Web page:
Books I Read in February

Far from the Tree by Robin Benway
This was the National Book Award winner for YA last year and it is so deserving of all of the accolades! This story of three separately adopted siblings, that find each other in their teens is a smart and powerful story about family. There is so much to unpack: nature vs nurture, fostering and adoption, teen pregnancy, and racial bias to name a few. Like much YA, it was a little heavy on teen melodrama (especially in Maya's case with regards to fighting with her girlfriend) which felt odd at times against the backdrop of the terribly sad and difficult path these three children were on. I do have a vague recollection of a little melodrama at that age, and it probably appeals to the teens reading it! Though, I think Benway did an exceptional job of fully fleshing out the parents in the story, making it appealing for older audiences. It's great food for thought on raising kids and the kind of parents we want to be.

The Stranger in the Woods by Michael Finkel
This book was INSANELY fascinating, and good on audio - thanks for the rec Tara! You would think that the discovery of someone who had been living in the woods for nearly three decades, who only had one brush with human contact, deserved to be major headline news. Alas, since I live on the opposite side of the country, I do not remember hearing anything about this man and it is so unbelievable the confluence of several unique situations that made his hermit life, so close and yet so removed from civilization, possible. The author also deftly weaves in themes on human nature and solitude that had me thinking about how much solitude I lack in my life, but also how much humans need social bonds.

You can read my review here!

The Music Shop by Rachel Joyce
This was a charming story about love, music, friendship, and being open to change, to the many twists and turns our lives can take. Frank (owner of the music shop who lives for his records and doesn't need love in is life) is an underdog worth rooting for, and his supporting cast of characters are a delight. It felt like a mash up of Empire Records and Four Weddings and a Funeral. At first I was worried it was going to be a little snobbish on the music front, with lots of obscure artists I've never heard of - yet, I knew most of the works Joyce chose to write about and her descriptions of the music was just so spot on. It's a wistful, slightly melancholy, and a little cheesy - well, the ending is A LOT cheesy. But, I'll forgive that slightly ridiculous denouement for the mostly awesome remaining 95% of the book.

Call Me by Your Name by André Aciman
Absolutely stunning. You know those books that you’re not sure if you love it, and then you look up and realize you completely forgot the world around you (and were slightly peeved to not find yourself in a sleepy Italian village)? The writing in this coming of age story is just sublime, and although I felt it a little too slow and verbose with the pretty words in the beginning, it completely stole my heart in the final pages. Fair warning, it can get rather sexually explicit and almost cringe-worthy with the feeling of being invasive on the character's intimacy. But the ride is worth it. Life is messy and painful, but we only get one and we should live it truthfully.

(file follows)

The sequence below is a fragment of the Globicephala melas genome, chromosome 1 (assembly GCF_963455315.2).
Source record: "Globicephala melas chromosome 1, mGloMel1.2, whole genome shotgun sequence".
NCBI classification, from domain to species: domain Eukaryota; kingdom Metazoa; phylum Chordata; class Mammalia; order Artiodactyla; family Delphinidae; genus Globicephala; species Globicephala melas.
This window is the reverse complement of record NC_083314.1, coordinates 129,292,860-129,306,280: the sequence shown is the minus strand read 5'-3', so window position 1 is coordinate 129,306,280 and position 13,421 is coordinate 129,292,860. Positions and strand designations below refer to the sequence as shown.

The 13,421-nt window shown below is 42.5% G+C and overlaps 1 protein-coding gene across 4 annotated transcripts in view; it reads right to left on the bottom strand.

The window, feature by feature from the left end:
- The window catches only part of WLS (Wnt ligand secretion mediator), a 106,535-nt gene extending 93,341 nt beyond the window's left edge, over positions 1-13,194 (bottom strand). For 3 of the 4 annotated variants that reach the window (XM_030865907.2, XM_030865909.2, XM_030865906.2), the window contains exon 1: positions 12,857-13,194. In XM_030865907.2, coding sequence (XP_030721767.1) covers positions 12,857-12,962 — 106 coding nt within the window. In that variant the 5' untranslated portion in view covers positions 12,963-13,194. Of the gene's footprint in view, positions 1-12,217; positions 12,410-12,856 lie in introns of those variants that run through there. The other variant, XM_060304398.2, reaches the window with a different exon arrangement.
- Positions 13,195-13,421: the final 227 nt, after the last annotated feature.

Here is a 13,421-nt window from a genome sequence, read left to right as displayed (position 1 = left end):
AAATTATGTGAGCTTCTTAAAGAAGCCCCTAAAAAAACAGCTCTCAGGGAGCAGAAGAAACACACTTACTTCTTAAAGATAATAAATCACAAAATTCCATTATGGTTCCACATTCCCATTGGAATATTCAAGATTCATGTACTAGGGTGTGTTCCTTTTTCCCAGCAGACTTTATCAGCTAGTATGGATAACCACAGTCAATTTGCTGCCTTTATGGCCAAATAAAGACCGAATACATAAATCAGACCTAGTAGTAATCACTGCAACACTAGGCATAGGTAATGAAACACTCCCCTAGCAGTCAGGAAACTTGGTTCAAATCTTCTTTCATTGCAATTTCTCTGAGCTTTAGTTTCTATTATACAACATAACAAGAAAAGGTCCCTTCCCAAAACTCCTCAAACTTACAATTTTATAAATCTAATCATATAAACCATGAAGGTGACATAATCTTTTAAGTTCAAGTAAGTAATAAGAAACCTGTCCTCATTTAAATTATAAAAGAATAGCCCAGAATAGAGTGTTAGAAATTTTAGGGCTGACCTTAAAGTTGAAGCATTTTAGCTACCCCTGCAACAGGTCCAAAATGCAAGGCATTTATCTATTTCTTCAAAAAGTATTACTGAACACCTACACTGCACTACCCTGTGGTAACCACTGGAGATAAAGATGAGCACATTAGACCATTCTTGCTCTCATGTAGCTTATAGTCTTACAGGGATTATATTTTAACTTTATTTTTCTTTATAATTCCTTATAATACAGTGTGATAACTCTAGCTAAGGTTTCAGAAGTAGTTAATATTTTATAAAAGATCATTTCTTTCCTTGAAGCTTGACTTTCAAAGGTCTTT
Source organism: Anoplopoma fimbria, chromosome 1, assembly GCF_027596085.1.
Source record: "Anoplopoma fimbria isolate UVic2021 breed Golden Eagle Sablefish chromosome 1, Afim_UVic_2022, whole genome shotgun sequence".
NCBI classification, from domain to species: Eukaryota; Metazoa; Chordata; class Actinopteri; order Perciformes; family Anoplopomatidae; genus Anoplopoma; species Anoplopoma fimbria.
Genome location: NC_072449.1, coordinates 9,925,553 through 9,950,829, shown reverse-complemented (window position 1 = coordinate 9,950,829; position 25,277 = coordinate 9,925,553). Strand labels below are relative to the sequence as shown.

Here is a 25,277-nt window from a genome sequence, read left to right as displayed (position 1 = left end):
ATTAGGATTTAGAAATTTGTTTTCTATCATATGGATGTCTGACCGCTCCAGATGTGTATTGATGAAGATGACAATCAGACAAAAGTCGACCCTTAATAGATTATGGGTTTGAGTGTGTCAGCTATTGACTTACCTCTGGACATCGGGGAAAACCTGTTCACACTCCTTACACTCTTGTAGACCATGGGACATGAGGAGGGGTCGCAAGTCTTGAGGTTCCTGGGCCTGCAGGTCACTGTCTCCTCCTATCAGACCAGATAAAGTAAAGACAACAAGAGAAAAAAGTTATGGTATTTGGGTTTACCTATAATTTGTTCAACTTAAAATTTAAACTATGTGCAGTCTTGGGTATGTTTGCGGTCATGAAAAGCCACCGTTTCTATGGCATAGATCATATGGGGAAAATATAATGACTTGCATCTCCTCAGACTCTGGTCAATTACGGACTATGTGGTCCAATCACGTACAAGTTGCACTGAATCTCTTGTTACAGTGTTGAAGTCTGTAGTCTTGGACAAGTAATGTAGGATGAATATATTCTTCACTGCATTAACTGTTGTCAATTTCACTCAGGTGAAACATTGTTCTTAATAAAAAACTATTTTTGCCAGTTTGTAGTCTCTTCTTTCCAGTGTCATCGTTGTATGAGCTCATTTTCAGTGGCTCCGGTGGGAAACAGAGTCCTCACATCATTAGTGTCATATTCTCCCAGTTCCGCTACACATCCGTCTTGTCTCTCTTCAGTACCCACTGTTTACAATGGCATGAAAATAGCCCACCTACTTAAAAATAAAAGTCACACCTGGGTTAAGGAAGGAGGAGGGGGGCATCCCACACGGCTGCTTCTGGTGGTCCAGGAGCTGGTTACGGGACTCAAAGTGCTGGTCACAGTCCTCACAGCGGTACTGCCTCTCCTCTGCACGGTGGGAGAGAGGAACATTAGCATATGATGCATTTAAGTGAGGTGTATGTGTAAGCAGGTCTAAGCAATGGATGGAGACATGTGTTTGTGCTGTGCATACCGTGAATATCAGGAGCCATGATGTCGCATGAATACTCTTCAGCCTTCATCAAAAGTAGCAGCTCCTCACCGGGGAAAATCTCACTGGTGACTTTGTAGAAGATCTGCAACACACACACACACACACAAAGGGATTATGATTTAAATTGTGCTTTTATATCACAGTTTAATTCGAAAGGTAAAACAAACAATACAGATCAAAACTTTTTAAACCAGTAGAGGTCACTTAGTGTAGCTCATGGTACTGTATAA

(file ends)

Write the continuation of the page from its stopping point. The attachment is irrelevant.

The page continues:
"How you live your life is your business. But remember, our hearts and our bodies are given to us only once. Most of us can’t help but live as though we’ve got two lives to live, one is the mockup, the other the finished version, and then there are all those versions in between. But there’s only one, and before you know it, your heart is worn out, and, as for your body, there comes a point when no one looks at it, much less wants to come near it. Right now there’s sorrow. I don’t envy the pain. But I envy you the pain."

I had put off this book for awhile, since it often is compared to A Man Called Ove, and I was in the minority in not loving that book. But, I came around after so many glowing reviews and I'm glad I did. As with Ove, it's certainly a "curmudgeon that sees the light" kind of story. Yet I found Honeyman's take much more compelling and humorous, even though it is tempered with great sadness. Perhaps it's because the specifics of Eleanor's unfathomable circumstances are not really revealed until, literally, the last three pages of the book. It's a gut punch, and I have a thing for gut punch endings. Some of her idiosyncrasies didn't necessarily make sense (surely she'd learn about some of the basic ways of the world after going to university?) and could turn a reader off of her character, but I was completely Team Eleanor. 


  1. I loved Stranger in the Woods on audio too! One of my only 5 star audiobooks ever...

    1. Oh my gosh, have you listened to Born a Crime?? That's my 5 star all time favorite audio!

  2. Thank you for the shout-out, Andrea! I'm so glad you enjoyed this one and I definitely think the audio was such a great choice. I gave away several copies of this book as Christmas gifts, and everyone who has read it seems to really enjoy it, but I can't imagine having the same experience as I had with the audiobook. I laughed out loud at your final assessment of The Music Shop; overall I loved it, but I completely agree with your comment about the ending! :)